This triple knock out mouse represents the first demonstration in mammals of elimination of the pain response to a physical stimulus at the level of the signal-transducing ion channel. It ensures we avoid dangerous heat, even if one or even two heat sensors are compromised. Functional evidence has been presented that implicate synaptotagmin I in vesicle docking 14 , fusion 15 — 20 , and recycling However, other explanations for the impairment of synchronous release in synaptotagmin I mutants cannot be excluded.
Using these methods, we demonstrate that synaptotagmin I-deficient chromaffin cells display a selective loss of functional readily releasable vesicles. The results are discussed in the framework of our current model for LDCV exocytosis in chromaffin cells. After the electrophysiological recordings, we genotyped newborn mice independently, by using PCR and synaptotagmin I-specific primers.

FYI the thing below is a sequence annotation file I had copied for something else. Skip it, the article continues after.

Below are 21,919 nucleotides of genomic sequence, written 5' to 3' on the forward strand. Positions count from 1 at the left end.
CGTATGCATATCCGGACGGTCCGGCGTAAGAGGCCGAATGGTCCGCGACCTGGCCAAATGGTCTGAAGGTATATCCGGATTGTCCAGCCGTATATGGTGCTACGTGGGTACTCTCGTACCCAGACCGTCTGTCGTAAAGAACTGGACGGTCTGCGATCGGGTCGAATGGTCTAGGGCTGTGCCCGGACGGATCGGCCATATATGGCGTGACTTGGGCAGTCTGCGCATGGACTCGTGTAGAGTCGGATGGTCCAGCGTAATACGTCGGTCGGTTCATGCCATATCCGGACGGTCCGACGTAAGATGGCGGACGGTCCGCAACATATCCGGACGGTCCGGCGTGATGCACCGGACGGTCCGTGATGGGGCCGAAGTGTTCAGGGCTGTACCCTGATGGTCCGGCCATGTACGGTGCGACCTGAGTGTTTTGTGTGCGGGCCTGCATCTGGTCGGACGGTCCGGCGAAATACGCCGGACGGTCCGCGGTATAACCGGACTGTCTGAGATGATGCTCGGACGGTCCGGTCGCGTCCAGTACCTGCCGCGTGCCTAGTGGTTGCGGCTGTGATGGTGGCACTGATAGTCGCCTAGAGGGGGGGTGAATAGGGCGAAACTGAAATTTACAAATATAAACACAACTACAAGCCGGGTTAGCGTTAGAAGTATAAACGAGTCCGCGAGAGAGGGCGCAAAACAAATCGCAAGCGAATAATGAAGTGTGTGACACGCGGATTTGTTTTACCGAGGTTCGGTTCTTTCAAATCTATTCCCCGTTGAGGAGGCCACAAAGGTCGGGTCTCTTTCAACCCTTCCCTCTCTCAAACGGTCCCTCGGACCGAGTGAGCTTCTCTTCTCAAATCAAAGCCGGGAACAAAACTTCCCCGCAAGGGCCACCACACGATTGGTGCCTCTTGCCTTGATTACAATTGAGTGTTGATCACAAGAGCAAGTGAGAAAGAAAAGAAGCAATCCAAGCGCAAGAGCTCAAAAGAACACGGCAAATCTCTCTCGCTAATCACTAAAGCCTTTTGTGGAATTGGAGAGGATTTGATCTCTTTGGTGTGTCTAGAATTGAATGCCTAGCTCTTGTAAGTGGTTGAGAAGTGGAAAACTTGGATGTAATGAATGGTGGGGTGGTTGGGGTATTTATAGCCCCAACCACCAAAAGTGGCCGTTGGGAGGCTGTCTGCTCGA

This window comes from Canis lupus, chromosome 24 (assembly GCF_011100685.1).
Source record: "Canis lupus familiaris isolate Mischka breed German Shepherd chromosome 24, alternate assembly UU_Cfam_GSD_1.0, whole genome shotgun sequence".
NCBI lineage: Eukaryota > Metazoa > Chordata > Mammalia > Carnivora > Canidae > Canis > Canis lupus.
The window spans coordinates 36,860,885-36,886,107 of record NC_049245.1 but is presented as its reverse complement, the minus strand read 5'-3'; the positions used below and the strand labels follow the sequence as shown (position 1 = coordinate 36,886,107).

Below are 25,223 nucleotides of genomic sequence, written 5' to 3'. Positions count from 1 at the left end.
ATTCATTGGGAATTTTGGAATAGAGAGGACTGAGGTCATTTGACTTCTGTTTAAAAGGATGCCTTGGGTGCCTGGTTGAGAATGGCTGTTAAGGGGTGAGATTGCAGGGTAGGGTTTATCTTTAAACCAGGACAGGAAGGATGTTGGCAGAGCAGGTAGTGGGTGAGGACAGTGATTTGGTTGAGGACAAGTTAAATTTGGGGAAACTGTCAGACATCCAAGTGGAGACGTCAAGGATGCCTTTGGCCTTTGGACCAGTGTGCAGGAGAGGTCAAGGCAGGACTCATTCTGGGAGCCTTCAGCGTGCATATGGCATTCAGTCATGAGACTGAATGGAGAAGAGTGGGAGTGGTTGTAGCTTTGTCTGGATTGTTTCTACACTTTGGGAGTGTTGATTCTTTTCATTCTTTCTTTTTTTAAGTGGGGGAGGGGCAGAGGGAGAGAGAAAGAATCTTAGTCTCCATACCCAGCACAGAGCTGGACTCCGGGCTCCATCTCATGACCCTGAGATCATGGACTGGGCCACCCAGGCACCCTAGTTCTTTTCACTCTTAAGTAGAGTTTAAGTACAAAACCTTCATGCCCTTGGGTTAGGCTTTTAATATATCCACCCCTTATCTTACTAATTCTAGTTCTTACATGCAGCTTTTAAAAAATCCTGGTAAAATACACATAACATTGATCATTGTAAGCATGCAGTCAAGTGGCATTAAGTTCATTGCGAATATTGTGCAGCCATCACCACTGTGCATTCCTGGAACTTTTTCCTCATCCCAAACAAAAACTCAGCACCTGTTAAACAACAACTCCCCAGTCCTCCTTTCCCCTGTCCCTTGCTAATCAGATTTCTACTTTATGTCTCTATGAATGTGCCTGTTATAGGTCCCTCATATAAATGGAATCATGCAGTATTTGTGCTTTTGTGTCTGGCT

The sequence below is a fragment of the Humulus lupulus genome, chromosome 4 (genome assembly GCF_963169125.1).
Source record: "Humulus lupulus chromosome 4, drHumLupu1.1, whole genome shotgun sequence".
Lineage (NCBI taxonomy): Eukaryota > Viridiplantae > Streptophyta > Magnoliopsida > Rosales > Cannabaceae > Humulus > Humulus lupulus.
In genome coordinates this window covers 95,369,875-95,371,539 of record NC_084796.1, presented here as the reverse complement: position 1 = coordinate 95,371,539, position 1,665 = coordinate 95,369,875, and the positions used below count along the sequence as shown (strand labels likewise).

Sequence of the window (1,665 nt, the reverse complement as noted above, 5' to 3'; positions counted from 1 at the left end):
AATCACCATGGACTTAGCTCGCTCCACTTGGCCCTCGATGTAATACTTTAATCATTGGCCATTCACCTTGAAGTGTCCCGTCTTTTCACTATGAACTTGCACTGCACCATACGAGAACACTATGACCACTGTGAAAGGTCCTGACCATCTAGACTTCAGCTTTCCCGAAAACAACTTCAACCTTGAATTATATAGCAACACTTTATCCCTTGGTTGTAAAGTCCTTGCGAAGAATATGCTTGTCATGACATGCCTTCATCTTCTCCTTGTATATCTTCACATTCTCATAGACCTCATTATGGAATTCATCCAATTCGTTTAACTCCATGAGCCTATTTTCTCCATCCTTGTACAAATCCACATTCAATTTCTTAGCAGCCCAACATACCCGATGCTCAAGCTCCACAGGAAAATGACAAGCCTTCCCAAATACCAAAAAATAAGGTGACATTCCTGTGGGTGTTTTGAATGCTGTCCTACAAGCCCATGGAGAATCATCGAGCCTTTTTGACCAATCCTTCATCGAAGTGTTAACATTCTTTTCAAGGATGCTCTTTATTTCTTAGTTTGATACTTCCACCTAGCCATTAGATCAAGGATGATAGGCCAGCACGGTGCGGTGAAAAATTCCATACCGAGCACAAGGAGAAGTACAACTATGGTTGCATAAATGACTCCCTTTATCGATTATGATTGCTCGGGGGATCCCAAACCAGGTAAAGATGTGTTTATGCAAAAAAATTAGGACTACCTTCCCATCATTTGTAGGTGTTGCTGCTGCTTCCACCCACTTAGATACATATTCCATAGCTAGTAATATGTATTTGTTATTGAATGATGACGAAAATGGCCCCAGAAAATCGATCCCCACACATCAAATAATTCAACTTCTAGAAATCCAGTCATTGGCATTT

Whole-cell patch-clamp recordings 24 were performed by using a pipette solution containing mM Cs-glutamate, 8 mM NaCl, 3.
A constant voltage of mV vs. The amperometric current was sampled at 10 kHz and digitally filtered at 1 kHz. Analysis of single spikes was as described The resulting C m increase Fig.
Detailed kinetic analysis of the initial phase of the flash response Fig. The exocytic burst could be fitted by the sum of two exponential terms smooth line in Fig. The fast and slower component correspond to the exocytosis of vesicles from two distinct populations of fusion-competent vesicles: For this control cell, this procedure yielded an RRP size of fF with a fusion rate constant of In contrast to controls, the exocytic burst of mutant cells could be well fitted by a single exponential with, for this example, an amplitude of 86 fF and a fusion rate constant of 6.
B The resulting C m increase consisted of a rapid initial phase exocytic burst followed by a sustained phase. C First ms of the flash response boxed area in B with a double-exponential fit overlaid smooth line. C Inset The first 30 ms after the flash, illustrating the brief delay between the flash arrow and the onset of the C m rise. D—F A similar experiment performed in mutant cell.